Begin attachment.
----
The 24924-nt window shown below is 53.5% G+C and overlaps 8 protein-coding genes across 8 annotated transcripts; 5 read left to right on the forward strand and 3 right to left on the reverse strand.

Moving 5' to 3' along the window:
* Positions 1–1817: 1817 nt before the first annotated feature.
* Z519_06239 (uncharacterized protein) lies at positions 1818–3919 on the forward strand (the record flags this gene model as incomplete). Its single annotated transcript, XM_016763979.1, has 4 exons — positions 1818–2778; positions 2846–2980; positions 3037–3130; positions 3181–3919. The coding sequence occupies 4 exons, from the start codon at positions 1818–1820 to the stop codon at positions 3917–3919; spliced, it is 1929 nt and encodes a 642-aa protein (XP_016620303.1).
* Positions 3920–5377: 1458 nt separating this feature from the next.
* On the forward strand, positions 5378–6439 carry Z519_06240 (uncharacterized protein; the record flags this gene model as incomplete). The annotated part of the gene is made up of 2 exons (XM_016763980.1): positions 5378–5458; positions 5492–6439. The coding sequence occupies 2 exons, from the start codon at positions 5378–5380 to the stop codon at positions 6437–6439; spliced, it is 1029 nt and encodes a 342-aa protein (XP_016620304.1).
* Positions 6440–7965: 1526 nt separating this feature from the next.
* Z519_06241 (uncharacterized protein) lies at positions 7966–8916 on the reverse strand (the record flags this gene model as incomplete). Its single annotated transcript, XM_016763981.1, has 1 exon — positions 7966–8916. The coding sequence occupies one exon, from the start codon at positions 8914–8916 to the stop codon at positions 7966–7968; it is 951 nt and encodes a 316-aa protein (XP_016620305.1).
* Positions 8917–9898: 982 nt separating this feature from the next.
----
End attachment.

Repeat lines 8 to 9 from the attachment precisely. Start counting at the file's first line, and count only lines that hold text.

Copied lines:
* Z519_06241 (uncharacterized protein) lies at positions 7966–8916 on the reverse strand (the record flags this gene model as incomplete). Its single annotated transcript, XM_016763981.1, has 1 exon — positions 7966–8916. The coding sequence occupies one exon, from the start codon at positions 8914–8916 to the stop codon at positions 7966–7968; it is 951 nt and encodes a 316-aa protein (XP_016620305.1).
* Positions 8917–9898: 982 nt separating this feature from the next.